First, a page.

– The term “substantially limits” should be construed broadly in favor of expansive coverage to the maximum extent permitted by the terms of theADA.

       – The determination of whether an impairment substantially limits a major life activity requires an individualized assessment.

       – The primary focus of theADAis on whether discrimination occurred; the determination of disability should not require extensive analysis.

       – Although determination of whether an impairment substantially limits a major life activity as compared to most people will not usually require scientific, medical, or statistical evidence, such evidence may be used if appropriate.

Temporary Impairments Are Protected

Now even impairments that are transitory  (i.e. will last fewer than six months) and minor can be substantially limiting. The ADAAA and final regulations state that an impairment that is episodic or in remission meets the definition of disability if it would substantially limit a major life activity when active. The regulations’ appendix provides examples, including epilepsy, hypertension, asthma, diabetes, major depressive disorder, bipolar disorder, and schizophrenia. An impairment such as cancer that is in remission but that may possibly return in a substantially limiting form will also be a disability.

Cannot Consider Mitigating Measures to Determine Disability

In determining whether someone is disabled – based on the impact of his impairment on the performance of a major life activity – employers can no longer  consider mitigating measures (such as insulin for diabetics), except for ordinary eyeglasses or contact lenses. But, all otherADA determinations – including the need for a reasonable accommodation and whether an individual poses a direct threat – can take into account both the positive and negative effects and burdens of a mitigating measure.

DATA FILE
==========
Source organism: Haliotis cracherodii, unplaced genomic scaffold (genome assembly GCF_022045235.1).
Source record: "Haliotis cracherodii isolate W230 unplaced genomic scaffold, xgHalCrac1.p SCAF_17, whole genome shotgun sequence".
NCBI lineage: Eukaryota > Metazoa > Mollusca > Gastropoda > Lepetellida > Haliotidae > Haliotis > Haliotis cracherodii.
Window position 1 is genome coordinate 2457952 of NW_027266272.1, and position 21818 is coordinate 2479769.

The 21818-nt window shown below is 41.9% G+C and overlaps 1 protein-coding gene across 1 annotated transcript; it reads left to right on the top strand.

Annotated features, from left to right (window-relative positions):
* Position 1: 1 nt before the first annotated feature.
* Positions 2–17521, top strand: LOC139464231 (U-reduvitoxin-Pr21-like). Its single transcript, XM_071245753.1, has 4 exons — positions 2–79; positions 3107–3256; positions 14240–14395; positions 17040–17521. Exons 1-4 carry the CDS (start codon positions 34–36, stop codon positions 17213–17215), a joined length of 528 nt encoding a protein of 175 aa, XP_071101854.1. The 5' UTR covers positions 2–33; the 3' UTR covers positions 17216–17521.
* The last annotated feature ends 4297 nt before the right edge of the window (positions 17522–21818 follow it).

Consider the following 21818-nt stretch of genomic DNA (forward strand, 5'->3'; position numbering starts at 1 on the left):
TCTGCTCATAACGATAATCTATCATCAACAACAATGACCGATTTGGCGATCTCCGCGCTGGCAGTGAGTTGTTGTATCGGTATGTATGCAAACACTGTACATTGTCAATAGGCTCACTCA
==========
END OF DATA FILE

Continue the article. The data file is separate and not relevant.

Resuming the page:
“Regarded As” Analysis Broader

ADAAA expressly expanded the “regarded as disabled” analysis by prohibiting discrimination based on the employer’s alleged perception of a mental or physical impairment, even if the perceived impairment is not an actual disability.

Also, while there is no duty to accommodate those “regarded as” having a disability, the new regulations require employers to reasonably accommodate those with a “record of” disability, absent undue hardship.  How or why to accommodate an individual with a past, but no current, disability is questionable.

Employers’ Takeaway From New Regulations

The expanded approach of the regulations means that employers may find it more difficult to handle workplaceADAsituations and may risk additional claims. Successfully defendingADAclaims on the basis that an individual is not disabled will be less common. By listing conditions that are “virtually always” disabling, including temporary impairments, and extending major life activities and the definitions of “substantially limits” and “regarded as,” the EEOC has broadened the rights of the disabled and the obligations of employers.

Employers must focus on reasonable accommodation, and on whether an individual with a physical or mental condition is qualified to perform essential job functions, with or without reasonable accommodation. Companies should re-evaluate job duties and job descriptions, hire and testing procedures, and attendance and absence policies, to ensure that they are legitimate, nondiscriminatory and satisfy the “business necessity” standard.

Management training will be crucial to make sure key staff knows how to conduct an interactive dialogue to evaluate reasonable accommodation requests. Employers should ensure that decisions are properly documented, and supported by objective evidence.

For assistance with workplace issues concerning your company’s rights and obligations as to disabled employees or  regarding other personnel issues, please contact Lori Goldstein at (847) 624-6640 or